Tuesday, December 20, 2011
Rangers versus Angels: Tale of the tape
By David Schoenfield
With stars like Josh Hamilton and Jeff Weaver, the Rangers-Angels rivalry may be baseball's best.
This exercise has no scientific value whatsoever. But it's fun. Let's go position by position and see whether the Texas Rangers or Los Angeles Angels rate higher. For the purpose of this discussion, we'll assume the Rangers will sign Yu Darvish.
Here's the thing about Napoli: He actually hit better on the road in 2011, so his monster season wasn't just a result of changing to a better park. After hitting .187 through May 27, Napoli finished at .232 in the first half and crushed the ball after the All-Star break, hitting .383/.466/.706 (wait, why was he batting eighth in the World Series?). Napoli cut his strikeout rate over 7 percent from 2010 and increased his walk rate. He did have a .344 average on balls in play compared to his career mark of .303, even though his line-drive percentage was only 1 percent higher, so some regression is no doubt in order. Still, his booming bat makes this a clear selection. Advantage: Rangers.
Moreland had a disappointing sophomore season, although he played through a wrist injury that required surgery in November. He also requires a platoon partner against left-handers. He does, however, ground into fewer double plays than Pujols. OK, I managed to write one paragraph attempting to compare Mitch Moreland to Albert Pujols. Advantage: Angels.
Kinsler hit 32 home runs, stole 30 bases in 34 attempts and turned the double play as pretty as anybody in the game . Kendrick had his best season with that bat and with the glove, with the defensive metrics giving him an outstanding rating. Overall, FanGraphs.com rated Kinsler as the sixth most valuable position player in the majors in 2011, and Kendrick 18th. Now, I don't believe Kinsler is the sixth-best player in baseball and the big argument against that is he hit just .214 on the road and owns a career average 67 points higher at home. It would be interesting to see Kendrick hitting at Rangers Ballpark. Still, Kinsler's power, defense and speed gives him the edge. Advantage: Rangers.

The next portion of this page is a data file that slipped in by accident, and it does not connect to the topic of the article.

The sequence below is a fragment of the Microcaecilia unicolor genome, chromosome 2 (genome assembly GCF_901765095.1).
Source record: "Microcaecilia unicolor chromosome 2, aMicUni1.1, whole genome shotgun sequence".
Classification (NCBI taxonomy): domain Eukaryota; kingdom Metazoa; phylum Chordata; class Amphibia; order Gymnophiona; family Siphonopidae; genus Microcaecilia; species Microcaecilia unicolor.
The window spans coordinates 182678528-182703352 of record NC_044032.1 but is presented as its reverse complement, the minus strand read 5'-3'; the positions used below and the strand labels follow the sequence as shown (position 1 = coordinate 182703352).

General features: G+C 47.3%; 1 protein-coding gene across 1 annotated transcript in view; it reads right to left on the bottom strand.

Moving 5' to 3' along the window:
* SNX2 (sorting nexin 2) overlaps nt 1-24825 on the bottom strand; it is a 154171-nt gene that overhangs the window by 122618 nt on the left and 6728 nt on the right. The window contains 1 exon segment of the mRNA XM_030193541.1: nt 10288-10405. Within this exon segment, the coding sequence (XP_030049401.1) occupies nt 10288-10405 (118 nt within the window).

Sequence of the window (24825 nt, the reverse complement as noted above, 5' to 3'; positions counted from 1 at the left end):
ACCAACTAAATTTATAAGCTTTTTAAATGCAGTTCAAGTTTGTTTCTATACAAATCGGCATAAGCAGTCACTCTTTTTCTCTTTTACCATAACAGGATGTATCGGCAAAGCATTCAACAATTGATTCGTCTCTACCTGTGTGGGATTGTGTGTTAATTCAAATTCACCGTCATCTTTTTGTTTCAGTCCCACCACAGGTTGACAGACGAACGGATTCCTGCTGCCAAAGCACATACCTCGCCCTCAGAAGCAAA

You could probably dig up enough numbers to make this an interesting argument. For example, Callaspo had the higher on-base percentage in 2011, .366 to .331. Callaspo hit .309/.368/.436 on the road in 2011 while Beltre hit .271/.297/.440. But let's not get too silly here. Advantage: Rangers.
This is one probably closer than you think. Or maybe not. But it does show Andrus' level of national exposure is pretty high for a guy who hit five home runs and made 25 errors. Andrus led in FanGraphs' WAR, 4.5 to 4.0, while Aybar led in Baseball-Reference WAR, 4.7 to 3.5. Andrus has the better range and on-base skills and is one of the best baserunners in the league, but his lack of power helps tilt the comparison toward Aybar. Andrus did increase his extra-base hits from 18 to 35 and he just turned 23, so maybe that slight increase in doubles power is arriving. Aybar had an excellent 2009, a poor 2010 and a solid 2011. Both are good players. A close call, but I like Andrus' chances of raising his game a bit in 2012. Advantage: Rangers.
Murphy wasn't actually very good in 2011. But he was better than Wells. (In fact, for all the talk about the Rangers going after Prince Fielder to upgrade first base, why no talk about upgrading left field?) Of course, they could slide Josh Hamilton to left if Leonys Martin is ready for center, but Martin seems ticketed for at least half a season in Triple-A. Advantage: Rangers.